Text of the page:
Pope shares 'outrage' at sex abuse by Irish priests

Pope Benedict XVI “shares the outrage” of Irish Catholics over revelations of decades of child sex abuse by priests and a cover-up by top churchmen, the Vatican said in a statement on Friday.

“The holy father shares the outrage, betrayal and shame felt by so many of the faithful in Ireland, and he is united with them in prayer at this difficult time in the life of the church,” the statement said.

The statement came after the pope met with Ireland’s top two Catholic churchmen, primate of all-Ireland Cardinal Sean Brady and Dublin Archbishop Diarmuid Martin.

The pope feels “profound regret at the actions of some members of the clergy who have betrayed their solemn promises to God, as well as the trust placed in them by the victims and their families, and by society at large,” the statement said.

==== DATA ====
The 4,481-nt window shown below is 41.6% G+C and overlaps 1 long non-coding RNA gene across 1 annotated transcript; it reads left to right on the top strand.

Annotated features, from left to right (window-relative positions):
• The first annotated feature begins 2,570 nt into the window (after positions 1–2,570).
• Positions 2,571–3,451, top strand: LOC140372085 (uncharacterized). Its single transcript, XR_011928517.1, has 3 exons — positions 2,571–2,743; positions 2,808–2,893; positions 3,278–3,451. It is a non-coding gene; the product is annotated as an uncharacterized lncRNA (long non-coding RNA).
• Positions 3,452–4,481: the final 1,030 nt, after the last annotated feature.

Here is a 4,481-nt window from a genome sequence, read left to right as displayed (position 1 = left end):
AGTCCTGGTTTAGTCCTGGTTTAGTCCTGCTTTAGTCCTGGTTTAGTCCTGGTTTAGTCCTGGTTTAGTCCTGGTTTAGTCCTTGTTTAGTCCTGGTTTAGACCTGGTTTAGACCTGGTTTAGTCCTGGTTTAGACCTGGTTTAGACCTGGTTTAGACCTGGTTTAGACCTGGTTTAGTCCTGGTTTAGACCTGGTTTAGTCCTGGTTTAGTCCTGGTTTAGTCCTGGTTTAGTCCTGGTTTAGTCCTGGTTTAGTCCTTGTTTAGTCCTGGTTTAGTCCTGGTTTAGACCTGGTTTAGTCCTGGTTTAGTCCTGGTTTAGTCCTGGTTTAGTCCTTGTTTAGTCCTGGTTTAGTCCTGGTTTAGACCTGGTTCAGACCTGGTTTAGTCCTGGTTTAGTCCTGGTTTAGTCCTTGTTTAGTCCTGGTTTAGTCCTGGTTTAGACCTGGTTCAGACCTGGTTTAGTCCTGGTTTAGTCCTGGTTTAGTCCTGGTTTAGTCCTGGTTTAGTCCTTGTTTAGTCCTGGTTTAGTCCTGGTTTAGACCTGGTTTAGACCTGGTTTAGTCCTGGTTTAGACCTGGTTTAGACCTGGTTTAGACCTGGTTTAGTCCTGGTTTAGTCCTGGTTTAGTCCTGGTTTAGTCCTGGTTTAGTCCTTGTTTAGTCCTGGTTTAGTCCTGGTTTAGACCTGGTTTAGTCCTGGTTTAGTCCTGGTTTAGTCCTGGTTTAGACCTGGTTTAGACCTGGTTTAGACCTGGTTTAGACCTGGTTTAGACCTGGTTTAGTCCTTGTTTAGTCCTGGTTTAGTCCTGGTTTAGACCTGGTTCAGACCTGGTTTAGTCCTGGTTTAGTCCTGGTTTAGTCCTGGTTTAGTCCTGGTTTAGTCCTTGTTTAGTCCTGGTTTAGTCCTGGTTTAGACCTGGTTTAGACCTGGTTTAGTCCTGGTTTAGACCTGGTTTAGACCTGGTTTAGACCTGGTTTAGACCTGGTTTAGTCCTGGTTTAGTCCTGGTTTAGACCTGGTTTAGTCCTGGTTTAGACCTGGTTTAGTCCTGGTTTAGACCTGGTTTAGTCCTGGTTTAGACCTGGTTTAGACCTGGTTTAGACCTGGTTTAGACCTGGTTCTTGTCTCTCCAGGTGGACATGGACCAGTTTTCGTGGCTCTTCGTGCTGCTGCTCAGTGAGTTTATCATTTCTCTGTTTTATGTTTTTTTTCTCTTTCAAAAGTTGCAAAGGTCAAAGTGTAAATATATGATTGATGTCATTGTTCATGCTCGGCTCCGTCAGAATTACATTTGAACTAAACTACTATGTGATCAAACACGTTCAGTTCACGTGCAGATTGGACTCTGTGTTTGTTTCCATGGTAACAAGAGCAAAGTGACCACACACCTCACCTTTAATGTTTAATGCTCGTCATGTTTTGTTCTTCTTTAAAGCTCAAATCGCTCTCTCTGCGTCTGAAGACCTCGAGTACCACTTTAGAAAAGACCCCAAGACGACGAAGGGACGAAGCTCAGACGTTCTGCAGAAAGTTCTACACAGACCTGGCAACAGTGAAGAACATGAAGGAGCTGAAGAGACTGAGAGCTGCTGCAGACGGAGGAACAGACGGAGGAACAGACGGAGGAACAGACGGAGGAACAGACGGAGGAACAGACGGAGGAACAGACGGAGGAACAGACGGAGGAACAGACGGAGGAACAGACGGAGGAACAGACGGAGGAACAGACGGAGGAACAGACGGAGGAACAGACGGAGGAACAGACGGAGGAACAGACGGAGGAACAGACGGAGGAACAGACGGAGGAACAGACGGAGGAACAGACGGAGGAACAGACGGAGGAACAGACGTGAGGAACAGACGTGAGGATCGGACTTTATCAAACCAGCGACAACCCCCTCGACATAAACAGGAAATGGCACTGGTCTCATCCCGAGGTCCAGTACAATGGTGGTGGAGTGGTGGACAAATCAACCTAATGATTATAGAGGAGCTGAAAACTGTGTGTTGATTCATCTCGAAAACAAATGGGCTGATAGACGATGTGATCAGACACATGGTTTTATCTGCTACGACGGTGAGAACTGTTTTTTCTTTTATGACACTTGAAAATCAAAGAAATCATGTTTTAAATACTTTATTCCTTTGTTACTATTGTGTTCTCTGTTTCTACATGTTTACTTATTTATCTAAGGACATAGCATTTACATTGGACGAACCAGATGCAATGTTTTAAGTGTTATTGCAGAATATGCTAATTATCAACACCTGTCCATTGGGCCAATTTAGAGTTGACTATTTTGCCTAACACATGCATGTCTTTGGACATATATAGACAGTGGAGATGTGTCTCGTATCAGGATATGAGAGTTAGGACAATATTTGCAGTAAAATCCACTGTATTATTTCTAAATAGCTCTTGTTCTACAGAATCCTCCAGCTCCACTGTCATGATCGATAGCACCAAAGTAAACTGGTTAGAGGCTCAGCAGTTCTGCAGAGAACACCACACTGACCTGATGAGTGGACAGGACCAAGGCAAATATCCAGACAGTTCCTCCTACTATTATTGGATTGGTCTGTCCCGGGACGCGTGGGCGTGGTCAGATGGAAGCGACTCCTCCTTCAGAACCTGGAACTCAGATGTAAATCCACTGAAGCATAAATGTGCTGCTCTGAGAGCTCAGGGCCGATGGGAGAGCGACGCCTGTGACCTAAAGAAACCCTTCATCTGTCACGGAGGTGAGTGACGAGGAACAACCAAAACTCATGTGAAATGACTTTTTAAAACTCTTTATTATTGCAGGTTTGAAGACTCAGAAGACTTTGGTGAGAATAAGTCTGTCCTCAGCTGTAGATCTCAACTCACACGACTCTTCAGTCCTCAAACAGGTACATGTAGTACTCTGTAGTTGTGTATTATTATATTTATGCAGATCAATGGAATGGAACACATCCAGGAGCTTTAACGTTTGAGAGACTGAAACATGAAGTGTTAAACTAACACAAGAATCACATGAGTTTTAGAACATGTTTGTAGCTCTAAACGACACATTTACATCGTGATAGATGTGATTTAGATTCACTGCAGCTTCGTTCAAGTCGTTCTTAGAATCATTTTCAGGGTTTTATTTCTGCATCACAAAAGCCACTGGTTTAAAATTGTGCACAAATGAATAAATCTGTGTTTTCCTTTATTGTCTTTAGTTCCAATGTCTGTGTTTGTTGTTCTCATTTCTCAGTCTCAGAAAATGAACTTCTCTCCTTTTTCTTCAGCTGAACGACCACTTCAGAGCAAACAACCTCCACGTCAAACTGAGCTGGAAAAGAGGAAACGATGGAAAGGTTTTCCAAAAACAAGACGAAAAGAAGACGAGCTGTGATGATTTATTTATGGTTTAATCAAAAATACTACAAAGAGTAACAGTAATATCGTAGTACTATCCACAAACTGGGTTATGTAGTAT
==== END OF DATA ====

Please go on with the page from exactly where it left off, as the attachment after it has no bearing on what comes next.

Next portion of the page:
He “asks Catholics in Ireland and throughout the world to join him in praying for the victims, their families and all those affected by these heinous crimes” revealed in a damning report last month.

The report by Judge Yvonne Murphy, capping a three-year investigation, concluded that Dublin archbishops concealed clerical abuse and failed to inform police of their crimes over a period of more than three decades.

One priest admitted to sexually abusing more than 100 children, while another confessed that he had abused on a fortnightly basis over 25 years.

The pontiff “assures all concerned that the church will continue to follow this grave matter with the closest attention in order to understand better how these shameful events came to pass and how best to develop effective and secure strategies to prevent any recurrence”, the Vatican statement said.

“The Holy See takes very seriously the central issues raised by the report, including questions concerning the governance of local church leaders with ultimate responsibility for the pastoral care of children,” it said.

Four archbishops and other senior church officials cited in the report face growing pressure to resign.—AFP


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